What’s new in prostate cancer? A lot. It’s worth doing your research and understanding your options. If your PSA is going up, here are some things to consider:

Obtain a prostate MRI prior to seeing a Urologist.

Historically, primary care physicians (PCP) will refer you to a Urologist if they are concerned your PSA is going up. The urologist will then decide if you need a trial of medication +/- a biopsy of the prostate. The biopsy is a procedure, where around 12 pieces of tissue (“cores”) will be removed and sent to a lab to see if there are cancer cells present. Basically, the Urologist takes a random sampling from both sides of the prostate. It sorta looks like this, 6 samples on each side of the prostate gland (see inset).

And here’s the thing, if you’re over 70 years old, the pathology report will likely find some prostate cancer and then you and your team of physicians have to decide if that cancer is significant enough to warrant treatment. Spoiler alert- not all prostate cancer requires treatment.

So, if you get an MRI prior to seeing a Urologist, a radiologist can tell if there is “clinically significant” prostate cancer and some radiologists can even estimate the Gleason Score (how aggressive the tumor is). The MRI also can show us if there’s any tumor bulging at the edge of the prostate and if any tumor is invading the glands at the top of the prostate called the seminal vesicles. Lymph nodes and the hip bones are evaluated as well.

If you are fortunate and live in an area where there are trained radiologists, the radiologist can biopsy the tumor they see and identify as the most aggressive. MRI-guided biopsies are more accurate than the random biopsies done by Urologists because the needle is going into the most aggressive tumor identified on MRI.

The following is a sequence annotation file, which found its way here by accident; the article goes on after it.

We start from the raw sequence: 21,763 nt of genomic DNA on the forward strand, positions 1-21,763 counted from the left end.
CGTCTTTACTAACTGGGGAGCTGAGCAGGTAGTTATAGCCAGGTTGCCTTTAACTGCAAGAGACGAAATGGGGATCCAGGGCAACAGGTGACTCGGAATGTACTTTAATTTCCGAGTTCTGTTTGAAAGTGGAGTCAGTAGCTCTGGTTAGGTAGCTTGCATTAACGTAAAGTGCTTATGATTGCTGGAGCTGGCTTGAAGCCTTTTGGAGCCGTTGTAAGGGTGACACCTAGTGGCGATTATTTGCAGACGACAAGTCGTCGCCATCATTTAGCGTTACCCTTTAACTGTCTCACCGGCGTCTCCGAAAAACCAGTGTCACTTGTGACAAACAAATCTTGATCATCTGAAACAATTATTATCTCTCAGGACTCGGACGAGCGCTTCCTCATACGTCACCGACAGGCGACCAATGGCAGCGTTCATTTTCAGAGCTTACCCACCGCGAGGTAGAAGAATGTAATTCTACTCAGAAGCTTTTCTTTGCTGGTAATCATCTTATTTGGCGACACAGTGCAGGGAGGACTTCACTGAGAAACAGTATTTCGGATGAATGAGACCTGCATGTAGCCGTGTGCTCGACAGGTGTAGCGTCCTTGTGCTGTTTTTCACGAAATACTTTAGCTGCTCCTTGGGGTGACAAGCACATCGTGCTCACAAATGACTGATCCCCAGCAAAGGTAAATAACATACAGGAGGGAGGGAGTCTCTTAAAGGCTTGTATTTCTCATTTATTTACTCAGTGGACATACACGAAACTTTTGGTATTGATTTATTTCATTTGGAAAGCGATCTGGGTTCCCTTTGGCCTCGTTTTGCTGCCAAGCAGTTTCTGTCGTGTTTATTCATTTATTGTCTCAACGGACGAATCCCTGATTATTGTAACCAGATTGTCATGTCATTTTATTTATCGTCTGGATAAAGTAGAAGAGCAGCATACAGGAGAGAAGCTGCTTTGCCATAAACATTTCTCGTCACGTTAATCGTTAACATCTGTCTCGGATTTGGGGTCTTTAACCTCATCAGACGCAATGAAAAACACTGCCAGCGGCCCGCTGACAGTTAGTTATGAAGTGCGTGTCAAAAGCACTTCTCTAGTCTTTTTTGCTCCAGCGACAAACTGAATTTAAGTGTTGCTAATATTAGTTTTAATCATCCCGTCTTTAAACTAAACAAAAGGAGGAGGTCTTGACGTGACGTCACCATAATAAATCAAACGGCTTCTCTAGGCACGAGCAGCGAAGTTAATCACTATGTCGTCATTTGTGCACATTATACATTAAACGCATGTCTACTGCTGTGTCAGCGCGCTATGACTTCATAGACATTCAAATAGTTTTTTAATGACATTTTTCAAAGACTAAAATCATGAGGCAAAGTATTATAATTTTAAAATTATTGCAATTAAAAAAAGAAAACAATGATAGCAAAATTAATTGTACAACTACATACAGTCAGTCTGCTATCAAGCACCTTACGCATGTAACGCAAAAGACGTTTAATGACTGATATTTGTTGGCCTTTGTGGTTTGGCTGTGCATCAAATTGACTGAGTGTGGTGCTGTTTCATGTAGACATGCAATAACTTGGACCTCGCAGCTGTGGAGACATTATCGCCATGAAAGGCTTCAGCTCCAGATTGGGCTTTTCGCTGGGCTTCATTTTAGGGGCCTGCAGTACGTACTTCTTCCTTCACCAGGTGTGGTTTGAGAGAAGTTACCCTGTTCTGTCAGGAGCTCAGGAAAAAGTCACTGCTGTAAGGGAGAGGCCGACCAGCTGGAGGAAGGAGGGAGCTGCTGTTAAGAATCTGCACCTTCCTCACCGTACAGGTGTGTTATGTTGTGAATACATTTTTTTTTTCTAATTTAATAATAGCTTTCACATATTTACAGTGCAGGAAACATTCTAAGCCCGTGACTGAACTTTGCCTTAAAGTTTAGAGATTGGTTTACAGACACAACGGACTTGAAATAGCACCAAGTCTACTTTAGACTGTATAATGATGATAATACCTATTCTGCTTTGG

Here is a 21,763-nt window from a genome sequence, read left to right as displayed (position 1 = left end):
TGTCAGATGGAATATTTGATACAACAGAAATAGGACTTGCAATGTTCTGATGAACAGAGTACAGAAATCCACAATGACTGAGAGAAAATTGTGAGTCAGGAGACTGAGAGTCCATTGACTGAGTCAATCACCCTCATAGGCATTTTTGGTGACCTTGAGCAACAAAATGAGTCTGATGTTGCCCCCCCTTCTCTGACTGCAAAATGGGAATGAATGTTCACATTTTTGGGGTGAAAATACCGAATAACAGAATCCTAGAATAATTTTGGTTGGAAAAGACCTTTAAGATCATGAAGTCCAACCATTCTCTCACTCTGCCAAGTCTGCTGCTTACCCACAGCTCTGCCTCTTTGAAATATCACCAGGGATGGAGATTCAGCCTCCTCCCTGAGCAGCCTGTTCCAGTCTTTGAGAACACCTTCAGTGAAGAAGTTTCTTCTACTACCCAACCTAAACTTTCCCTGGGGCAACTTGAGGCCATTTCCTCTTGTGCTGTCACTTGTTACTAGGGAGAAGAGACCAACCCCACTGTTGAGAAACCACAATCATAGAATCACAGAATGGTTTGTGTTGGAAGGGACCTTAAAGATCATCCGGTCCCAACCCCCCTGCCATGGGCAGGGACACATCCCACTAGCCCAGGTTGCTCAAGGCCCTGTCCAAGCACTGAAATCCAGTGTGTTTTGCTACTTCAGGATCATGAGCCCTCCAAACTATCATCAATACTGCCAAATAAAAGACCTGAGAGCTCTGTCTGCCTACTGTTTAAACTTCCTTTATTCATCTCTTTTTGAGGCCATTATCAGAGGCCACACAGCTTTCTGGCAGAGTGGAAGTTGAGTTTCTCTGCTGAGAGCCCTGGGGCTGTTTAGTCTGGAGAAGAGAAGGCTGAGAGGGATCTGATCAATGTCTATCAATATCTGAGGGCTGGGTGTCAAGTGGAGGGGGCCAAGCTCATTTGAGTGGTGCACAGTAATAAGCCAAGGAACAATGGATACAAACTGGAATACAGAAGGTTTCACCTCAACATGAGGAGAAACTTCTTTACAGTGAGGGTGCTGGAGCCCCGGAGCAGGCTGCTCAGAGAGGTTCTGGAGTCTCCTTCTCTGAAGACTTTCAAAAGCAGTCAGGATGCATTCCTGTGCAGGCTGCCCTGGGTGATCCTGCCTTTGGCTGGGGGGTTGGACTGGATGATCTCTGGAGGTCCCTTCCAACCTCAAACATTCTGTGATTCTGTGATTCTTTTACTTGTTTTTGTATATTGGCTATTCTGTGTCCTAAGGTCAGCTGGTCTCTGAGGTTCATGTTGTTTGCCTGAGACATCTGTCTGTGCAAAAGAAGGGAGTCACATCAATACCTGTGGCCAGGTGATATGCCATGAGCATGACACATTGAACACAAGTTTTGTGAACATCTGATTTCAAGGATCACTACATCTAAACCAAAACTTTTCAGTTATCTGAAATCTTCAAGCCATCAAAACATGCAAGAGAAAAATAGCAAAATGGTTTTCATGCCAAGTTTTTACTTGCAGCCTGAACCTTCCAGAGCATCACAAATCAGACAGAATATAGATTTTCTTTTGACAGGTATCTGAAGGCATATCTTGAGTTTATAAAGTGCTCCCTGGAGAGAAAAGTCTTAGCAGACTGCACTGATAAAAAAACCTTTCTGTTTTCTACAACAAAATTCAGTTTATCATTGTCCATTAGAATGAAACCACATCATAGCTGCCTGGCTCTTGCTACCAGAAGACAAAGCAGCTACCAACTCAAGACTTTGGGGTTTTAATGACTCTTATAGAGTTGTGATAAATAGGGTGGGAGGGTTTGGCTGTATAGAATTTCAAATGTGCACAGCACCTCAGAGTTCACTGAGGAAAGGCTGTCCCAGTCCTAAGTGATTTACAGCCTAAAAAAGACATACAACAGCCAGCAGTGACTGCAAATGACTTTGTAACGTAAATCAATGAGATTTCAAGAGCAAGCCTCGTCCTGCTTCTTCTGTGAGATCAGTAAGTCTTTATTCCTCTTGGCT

Or if you are really lucky, the MRI will be negative for any obvious cancer, and you can avoid a biopsy and cancer diagnosis.

I recommend getting a prostate MRI prior to seeing a Urologist. Here’s the New England Journal of Medicine article recommending the same thing.

In conclusion, in men with a clinical suspicion of prostate cancer, we found that a diagnostic pathway including risk assessment with MRI before biopsy and MRI-targeted biopsy in the presence of a lesion suggestive of cancer was superior to the diagnostic pathway of standard transrectal ultrasonography–guided biopsy.

Make sure you see both a Radiation Oncologist and a Urologist to discuss options

While a cancer diagnosis can be scary and you may feel the urge to rush into treatment, please take the time to investigate surgery as well as radiation options. There are many new techniques in both fields and it’s important to decide what works best for you.

Radiation and Surgery have similar cure rates, so you have to decide which side-effects you can live with. Which leads me to…

Radiation courses are much shorter these days

Radiation treatment for prostate cancer used to require 40-44 treatments delivered Monday-Friday for a total of 8-8.5 weeks. Fortunately, we now have scientific studies showing that many men can receive much shorter treatment schedules, 20-28 treatments. Some men can be cured of prostate cancer in only 5 treatments!

In order to determine the total number of radiation treatments, your Radiation Oncologist will need your:

  • PSA
  • MRI results – is all the cancer confined to the prostate gland itself? Is there any concern for cancer has grown through the prostate capsule or invaded into the seminal vesicles which are located on top of the prostate?
  • Pathology report – showing that cancer was found in the prostate gland, where the cancer was located in the gland, how much cancer as well as the Gleason score.

You will also be asked questions regarding your urination habits and if you are having any problems urinating or having bowel movements. Your radiation oncologist will then discuss which treatment schedule works best for you.

Patient-focused treatment, and an individualized approach to oncology means Dr. Norleena Gullett is not just treating cancer, she's treating the whole person.